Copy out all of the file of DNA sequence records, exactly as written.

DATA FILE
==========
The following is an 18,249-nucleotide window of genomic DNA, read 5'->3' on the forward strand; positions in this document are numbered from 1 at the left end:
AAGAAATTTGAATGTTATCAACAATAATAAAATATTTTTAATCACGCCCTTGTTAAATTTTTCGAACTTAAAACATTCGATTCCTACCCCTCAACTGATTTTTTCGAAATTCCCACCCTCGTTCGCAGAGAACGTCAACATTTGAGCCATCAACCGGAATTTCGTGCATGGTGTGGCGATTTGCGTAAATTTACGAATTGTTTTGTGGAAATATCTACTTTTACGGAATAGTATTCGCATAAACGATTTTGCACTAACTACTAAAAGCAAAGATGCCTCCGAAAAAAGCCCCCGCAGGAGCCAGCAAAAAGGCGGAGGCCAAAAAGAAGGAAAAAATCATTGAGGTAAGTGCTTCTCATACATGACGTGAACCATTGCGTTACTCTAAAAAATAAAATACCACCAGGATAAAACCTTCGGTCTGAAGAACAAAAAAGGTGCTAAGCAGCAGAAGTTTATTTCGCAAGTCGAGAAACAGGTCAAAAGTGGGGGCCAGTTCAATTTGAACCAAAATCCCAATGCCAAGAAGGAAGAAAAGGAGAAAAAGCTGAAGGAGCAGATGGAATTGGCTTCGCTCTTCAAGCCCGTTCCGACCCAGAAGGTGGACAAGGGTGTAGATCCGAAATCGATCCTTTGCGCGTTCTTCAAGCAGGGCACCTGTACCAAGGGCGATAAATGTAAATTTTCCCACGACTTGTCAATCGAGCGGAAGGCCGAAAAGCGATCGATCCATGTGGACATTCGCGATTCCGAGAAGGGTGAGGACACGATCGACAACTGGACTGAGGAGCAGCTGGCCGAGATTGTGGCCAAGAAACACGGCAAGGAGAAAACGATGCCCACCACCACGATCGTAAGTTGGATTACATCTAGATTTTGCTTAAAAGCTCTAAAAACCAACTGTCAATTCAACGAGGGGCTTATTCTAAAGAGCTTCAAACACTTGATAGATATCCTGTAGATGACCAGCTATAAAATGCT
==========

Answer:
The following is an 18,249-nucleotide window of genomic DNA, read 5'->3' on the forward strand; positions in this document are numbered from 1 at the left end:
AAGAAATTTGAATGTTATCAACAATAATAAAATATTTTTAATCACGCCCTTGTTAAATTTTTCGAACTTAAAACATTCGATTCCTACCCCTCAACTGATTTTTTCGAAATTCCCACCCTCGTTCGCAGAGAACGTCAACATTTGAGCCATCAACCGGAATTTCGTGCATGGTGTGGCGATTTGCGTAAATTTACGAATTGTTTTGTGGAAATATCTACTTTTACGGAATAGTATTCGCATAAACGATTTTGCACTAACTACTAAAAGCAAAGATGCCTCCGAAAAAAGCCCCCGCAGGAGCCAGCAAAAAGGCGGAGGCCAAAAAGAAGGAAAAAATCATTGAGGTAAGTGCTTCTCATACATGACGTGAACCATTGCGTTACTCTAAAAAATAAAATACCACCAGGATAAAACCTTCGGTCTGAAGAACAAAAAAGGTGCTAAGCAGCAGAAGTTTATTTCGCAAGTCGAGAAACAGGTCAAAAGTGGGGGCCAGTTCAATTTGAACCAAAATCCCAATGCCAAGAAGGAAGAAAAGGAGAAAAAGCTGAAGGAGCAGATGGAATTGGCTTCGCTCTTCAAGCCCGTTCCGACCCAGAAGGTGGACAAGGGTGTAGATCCGAAATCGATCCTTTGCGCGTTCTTCAAGCAGGGCACCTGTACCAAGGGCGATAAATGTAAATTTTCCCACGACTTGTCAATCGAGCGGAAGGCCGAAAAGCGATCGATCCATGTGGACATTCGCGATTCCGAGAAGGGTGAGGACACGATCGACAACTGGACTGAGGAGCAGCTGGCCGAGATTGTGGCCAAGAAACACGGCAAGGAGAAAACGATGCCCACCACCACGATCGTAAGTTGGATTACATCTAGATTTTGCTTAAAAGCTCTAAAAACCAACTGTCAATTCAACGAGGGGCTTATTCTAAAGAGCTTCAAACACTTGATAGATATCCTGTAGATGACCAGCTATAAAATGCT